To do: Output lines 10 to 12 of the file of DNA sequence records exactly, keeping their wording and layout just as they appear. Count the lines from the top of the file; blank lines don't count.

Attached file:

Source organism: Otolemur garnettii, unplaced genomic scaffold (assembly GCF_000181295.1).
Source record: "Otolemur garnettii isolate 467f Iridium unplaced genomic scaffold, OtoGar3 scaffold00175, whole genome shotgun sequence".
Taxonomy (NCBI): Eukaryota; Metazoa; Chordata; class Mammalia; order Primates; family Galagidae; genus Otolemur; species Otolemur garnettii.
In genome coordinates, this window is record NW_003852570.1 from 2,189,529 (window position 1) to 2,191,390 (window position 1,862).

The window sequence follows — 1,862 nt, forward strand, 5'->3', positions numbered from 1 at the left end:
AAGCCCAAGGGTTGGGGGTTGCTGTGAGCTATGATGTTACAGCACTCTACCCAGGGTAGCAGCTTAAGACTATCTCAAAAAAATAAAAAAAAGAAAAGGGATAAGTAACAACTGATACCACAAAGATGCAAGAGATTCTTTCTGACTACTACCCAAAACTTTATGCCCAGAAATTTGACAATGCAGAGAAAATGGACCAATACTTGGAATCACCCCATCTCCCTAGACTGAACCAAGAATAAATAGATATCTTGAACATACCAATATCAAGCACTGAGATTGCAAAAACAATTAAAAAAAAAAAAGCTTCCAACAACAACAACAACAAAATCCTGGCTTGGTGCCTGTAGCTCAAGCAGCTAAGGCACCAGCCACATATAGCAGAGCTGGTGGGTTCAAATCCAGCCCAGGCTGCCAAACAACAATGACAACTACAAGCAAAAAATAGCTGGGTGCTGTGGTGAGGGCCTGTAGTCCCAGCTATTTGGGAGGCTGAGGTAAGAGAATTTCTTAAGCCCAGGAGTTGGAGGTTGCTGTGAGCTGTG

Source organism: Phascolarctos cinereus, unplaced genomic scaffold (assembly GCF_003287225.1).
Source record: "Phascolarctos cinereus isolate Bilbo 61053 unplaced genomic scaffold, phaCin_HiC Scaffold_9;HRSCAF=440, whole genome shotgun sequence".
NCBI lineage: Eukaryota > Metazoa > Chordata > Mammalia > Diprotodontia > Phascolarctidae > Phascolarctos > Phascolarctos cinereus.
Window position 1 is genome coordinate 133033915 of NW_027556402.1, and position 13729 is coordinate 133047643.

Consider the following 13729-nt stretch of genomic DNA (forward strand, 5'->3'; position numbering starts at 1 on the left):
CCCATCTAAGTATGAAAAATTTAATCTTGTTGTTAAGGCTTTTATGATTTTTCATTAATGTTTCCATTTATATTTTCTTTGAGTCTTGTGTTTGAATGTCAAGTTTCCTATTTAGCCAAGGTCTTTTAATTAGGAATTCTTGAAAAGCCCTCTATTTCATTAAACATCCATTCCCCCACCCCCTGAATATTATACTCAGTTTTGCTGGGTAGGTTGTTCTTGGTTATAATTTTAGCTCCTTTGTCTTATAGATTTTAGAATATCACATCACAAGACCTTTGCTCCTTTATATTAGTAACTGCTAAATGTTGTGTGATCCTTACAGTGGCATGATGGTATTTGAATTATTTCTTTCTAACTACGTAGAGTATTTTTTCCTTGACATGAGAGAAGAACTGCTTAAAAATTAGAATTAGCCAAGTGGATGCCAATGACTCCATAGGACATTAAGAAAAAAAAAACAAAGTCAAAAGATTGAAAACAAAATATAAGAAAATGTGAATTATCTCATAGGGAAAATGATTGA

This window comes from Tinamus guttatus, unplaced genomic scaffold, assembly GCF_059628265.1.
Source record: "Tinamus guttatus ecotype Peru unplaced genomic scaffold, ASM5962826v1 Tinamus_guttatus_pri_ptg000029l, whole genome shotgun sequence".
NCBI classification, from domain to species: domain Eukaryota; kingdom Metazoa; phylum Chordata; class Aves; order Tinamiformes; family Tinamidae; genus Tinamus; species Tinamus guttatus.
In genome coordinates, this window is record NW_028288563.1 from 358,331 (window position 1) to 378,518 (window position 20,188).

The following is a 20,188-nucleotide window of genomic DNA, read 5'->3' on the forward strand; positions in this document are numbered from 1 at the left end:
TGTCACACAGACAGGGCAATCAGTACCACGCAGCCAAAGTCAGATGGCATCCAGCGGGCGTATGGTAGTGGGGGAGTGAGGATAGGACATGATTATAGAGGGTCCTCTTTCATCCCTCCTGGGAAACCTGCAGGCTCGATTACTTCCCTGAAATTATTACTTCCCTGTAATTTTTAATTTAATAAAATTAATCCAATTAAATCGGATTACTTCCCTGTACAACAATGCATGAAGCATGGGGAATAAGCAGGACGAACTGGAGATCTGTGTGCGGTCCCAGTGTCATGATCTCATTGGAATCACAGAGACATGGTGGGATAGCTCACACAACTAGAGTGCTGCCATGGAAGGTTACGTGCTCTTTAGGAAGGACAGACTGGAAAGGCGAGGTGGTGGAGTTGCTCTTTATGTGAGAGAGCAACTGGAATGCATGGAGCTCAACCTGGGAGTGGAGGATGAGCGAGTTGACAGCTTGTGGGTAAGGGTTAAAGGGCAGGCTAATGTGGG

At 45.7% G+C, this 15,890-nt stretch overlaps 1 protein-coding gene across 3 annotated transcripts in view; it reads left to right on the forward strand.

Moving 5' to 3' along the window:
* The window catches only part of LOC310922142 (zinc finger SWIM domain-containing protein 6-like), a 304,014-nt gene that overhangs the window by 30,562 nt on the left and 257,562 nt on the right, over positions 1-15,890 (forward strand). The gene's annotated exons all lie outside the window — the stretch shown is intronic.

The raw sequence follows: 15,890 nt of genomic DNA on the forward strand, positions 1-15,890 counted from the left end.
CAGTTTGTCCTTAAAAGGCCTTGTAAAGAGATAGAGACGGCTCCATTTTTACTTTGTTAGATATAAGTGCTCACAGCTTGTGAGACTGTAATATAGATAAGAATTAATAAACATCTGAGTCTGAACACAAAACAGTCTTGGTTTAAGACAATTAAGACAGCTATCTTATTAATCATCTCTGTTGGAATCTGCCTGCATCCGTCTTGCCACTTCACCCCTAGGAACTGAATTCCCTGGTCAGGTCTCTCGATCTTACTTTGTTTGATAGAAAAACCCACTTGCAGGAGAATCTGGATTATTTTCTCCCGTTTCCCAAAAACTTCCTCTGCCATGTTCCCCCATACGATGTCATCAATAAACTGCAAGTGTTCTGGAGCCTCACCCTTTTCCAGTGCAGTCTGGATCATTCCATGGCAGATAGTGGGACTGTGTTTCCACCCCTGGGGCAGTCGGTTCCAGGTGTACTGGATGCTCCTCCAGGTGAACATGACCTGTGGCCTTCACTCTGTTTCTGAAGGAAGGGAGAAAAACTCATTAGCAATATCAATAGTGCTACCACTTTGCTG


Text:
Window position 1 is genome coordinate 133033915 of NW_027556402.1, and position 13729 is coordinate 133047643.

Consider the following 13729-nt stretch of genomic DNA (forward strand, 5'->3'; position numbering starts at 1 on the left):
CCCATCTAAGTATGAAAAATTTAATCTTGTTGTTAAGGCTTTTATGATTTTTCATTAATGTTTCCATTTATATTTTCTTTGAGTCTTGTGTTTGAATGTCAAGTTTCCTATTTAGCCAAGGTCTTTTAATTAGGAATTCTTGAAAAGCCCTCTATTTCATTAAACATCCATTCCCCCACCCCCTGAATATTATACTCAGTTTTGCTGGGTAGGTTGTTCTTGGTTATAATTTTAGCTCCTTTGTCTTATAGATTTTAGAATATCACATCACAAGACCTTTGCTCCTTTATATTAGTAACTGCTAAATGTTGTGTGATCCTTACAGTGGCATGATGGTATTTGAATTATTTCTTTCTAACTACGTAGAGTATTTTTTCCTTGACATGAGAGAAGAACTGCTTAAAAATTAGAATTAGCCAAGTGGATGCCAATGACTCCATAGGACATTAAGAAAAAAAAAACAAAGTCAAAAGATTGAAAACAAAATATAAGAAAATGTGAATTATCTCATAGGGAAAATGATTGA